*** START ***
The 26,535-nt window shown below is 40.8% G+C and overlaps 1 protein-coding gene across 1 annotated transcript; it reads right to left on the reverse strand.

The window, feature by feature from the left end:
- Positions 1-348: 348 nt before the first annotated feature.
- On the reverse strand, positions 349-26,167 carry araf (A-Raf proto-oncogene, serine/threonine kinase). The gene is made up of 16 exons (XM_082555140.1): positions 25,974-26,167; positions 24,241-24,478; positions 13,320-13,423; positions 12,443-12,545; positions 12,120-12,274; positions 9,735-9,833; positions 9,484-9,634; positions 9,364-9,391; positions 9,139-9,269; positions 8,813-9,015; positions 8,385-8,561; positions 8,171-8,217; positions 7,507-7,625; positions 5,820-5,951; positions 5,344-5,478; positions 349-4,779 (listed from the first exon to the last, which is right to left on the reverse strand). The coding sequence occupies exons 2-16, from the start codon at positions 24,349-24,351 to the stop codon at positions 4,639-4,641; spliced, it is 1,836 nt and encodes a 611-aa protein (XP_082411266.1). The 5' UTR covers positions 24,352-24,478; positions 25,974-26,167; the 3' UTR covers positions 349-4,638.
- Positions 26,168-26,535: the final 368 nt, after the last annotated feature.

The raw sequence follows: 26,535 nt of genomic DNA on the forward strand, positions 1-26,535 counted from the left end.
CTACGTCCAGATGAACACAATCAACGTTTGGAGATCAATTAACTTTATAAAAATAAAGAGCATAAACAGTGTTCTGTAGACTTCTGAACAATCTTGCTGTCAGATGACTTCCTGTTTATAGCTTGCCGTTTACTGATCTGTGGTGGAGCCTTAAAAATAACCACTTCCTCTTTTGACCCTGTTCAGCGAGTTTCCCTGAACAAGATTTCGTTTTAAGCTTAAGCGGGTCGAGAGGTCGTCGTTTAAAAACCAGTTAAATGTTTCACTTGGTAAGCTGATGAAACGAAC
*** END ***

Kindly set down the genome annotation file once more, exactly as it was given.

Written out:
The 26,535-nt window shown below is 40.8% G+C and overlaps 1 protein-coding gene across 1 annotated transcript; it reads right to left on the reverse strand.

The window, feature by feature from the left end:
- Positions 1-348: 348 nt before the first annotated feature.
- On the reverse strand, positions 349-26,167 carry araf (A-Raf proto-oncogene, serine/threonine kinase). The gene is made up of 16 exons (XM_082555140.1): positions 25,974-26,167; positions 24,241-24,478; positions 13,320-13,423; positions 12,443-12,545; positions 12,120-12,274; positions 9,735-9,833; positions 9,484-9,634; positions 9,364-9,391; positions 9,139-9,269; positions 8,813-9,015; positions 8,385-8,561; positions 8,171-8,217; positions 7,507-7,625; positions 5,820-5,951; positions 5,344-5,478; positions 349-4,779 (listed from the first exon to the last, which is right to left on the reverse strand). The coding sequence occupies exons 2-16, from the start codon at positions 24,349-24,351 to the stop codon at positions 4,639-4,641; spliced, it is 1,836 nt and encodes a 611-aa protein (XP_082411266.1). The 5' UTR covers positions 24,352-24,478; positions 25,974-26,167; the 3' UTR covers positions 349-4,638.
- Positions 26,168-26,535: the final 368 nt, after the last annotated feature.

The raw sequence follows: 26,535 nt of genomic DNA on the forward strand, positions 1-26,535 counted from the left end.
CTACGTCCAGATGAACACAATCAACGTTTGGAGATCAATTAACTTTATAAAAATAAAGAGCATAAACAGTGTTCTGTAGACTTCTGAACAATCTTGCTGTCAGATGACTTCCTGTTTATAGCTTGCCGTTTACTGATCTGTGGTGGAGCCTTAAAAATAACCACTTCCTCTTTTGACCCTGTTCAGCGAGTTTCCCTGAACAAGATTTCGTTTTAAGCTTAAGCGGGTCGAGAGGTCGTCGTTTAAAAACCAGTTAAATGTTTCACTTGGTAAGCTGATGAAACGAAC